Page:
"This project was set up to help aged, disabled and chronically ill people and other persons who need taking care of, stay in their familiar environment as long as possible. We can do this by using state-of-the-art information and communication technologies (ICT)", explained Yolande Avontroodt, mayor of Schilde and a medical doctor as well.
The care applicant will receive a video telephone to get in contact with the care providers, who can be volunteers, general practitioners, nurses, non-medical care providers or suppliers. During the day, the Public Centre for Social Welfare (OCMW) provides the dispatching and connecting services while the rehabilitation and care centre St. Lodewijk takes over in the evening and at night.
Whenever the care applicant has a problem, he or she can immediately contact a local project co-operator who will take the necessary actions to solve the problem. This local co-operator can for instance call a non-medical care provider or a health care professional to visit the patient in his or her home if needed.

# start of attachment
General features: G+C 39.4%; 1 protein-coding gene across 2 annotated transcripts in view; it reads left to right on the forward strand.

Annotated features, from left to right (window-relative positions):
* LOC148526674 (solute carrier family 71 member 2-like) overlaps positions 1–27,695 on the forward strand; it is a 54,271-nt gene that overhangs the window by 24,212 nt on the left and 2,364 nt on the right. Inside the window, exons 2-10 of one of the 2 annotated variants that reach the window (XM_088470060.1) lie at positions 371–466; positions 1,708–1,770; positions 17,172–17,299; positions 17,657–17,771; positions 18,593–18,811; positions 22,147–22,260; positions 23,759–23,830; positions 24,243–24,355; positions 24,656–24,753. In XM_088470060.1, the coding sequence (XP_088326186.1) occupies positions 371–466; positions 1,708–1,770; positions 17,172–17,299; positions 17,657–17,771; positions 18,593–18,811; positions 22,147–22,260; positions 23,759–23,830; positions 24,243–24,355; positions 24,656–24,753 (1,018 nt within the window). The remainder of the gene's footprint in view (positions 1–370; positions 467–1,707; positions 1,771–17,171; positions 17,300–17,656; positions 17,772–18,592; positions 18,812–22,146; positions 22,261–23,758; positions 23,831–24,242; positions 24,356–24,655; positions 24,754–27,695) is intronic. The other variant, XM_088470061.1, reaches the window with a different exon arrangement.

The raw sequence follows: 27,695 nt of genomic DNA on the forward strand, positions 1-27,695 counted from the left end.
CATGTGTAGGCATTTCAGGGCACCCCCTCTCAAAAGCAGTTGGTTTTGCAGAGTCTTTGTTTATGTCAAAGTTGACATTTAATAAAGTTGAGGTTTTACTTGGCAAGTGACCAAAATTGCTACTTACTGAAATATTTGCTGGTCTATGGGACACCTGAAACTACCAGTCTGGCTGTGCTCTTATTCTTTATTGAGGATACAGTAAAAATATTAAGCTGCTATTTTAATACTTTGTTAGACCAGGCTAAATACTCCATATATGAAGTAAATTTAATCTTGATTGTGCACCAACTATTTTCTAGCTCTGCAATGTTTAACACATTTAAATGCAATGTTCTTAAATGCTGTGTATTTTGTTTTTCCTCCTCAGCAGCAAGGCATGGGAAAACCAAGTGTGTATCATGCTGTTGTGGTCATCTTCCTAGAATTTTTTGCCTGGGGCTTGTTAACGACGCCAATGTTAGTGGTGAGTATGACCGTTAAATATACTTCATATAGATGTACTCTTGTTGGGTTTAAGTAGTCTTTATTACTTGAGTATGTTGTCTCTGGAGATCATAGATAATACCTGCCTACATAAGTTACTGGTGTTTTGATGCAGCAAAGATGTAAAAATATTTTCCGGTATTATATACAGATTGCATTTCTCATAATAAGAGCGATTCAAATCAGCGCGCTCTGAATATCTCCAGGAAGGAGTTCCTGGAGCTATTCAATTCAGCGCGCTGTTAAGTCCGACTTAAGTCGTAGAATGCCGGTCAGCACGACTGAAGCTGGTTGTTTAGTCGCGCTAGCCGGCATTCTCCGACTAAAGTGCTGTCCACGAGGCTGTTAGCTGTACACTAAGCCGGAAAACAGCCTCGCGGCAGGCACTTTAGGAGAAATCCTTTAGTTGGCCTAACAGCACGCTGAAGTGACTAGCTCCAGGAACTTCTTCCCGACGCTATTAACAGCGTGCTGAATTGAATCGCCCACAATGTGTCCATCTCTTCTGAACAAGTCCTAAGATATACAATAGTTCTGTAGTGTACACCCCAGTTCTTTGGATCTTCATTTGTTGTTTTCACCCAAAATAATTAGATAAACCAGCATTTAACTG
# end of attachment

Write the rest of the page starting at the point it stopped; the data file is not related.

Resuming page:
The reassuring effect in this project should not be underestimated. The patient is able to have instant visual contact with an available operator, who can ease the care applicant and call the specialized emergency services whenever necessary. Via the system's video/audio-conferencing facilities, the care applicant also can establish mutual contact with other people who are using the care channel to exchange experiences and support. In this way, a network is being created to enhance the care applicant's independency.
Partners in the "Video Care" project are the municipality of Schilde, the local Public Centre for Social Welfare, the rehabilitation and care centre St. Lodewijk, and the telephone and communication company Belgacom. In the framework of the project, the e-Care Forum has been set up to serve as a think tank for the government and industry to analyse the use of ICT for care providing in a broad social perspective.
Preceding studies have shown indeed that a purely local initiative is difficult to maintain on a middle-long or long term. Therefore, a large platform is required using a diversity of co-ordinated levels of service providing. At the same time, a small-scale pilot can test the technical and organisational feasibility of the project. The pilot in Schilde, a community of approximately 20.000 inhabitants, will run till the end of 2004.
At the end of the year, the "Video Care" project will be evaluated, adapted if needed, and be continued at a regional or national level. In a later stage, other services such as medical monitoring, might be integrated as well.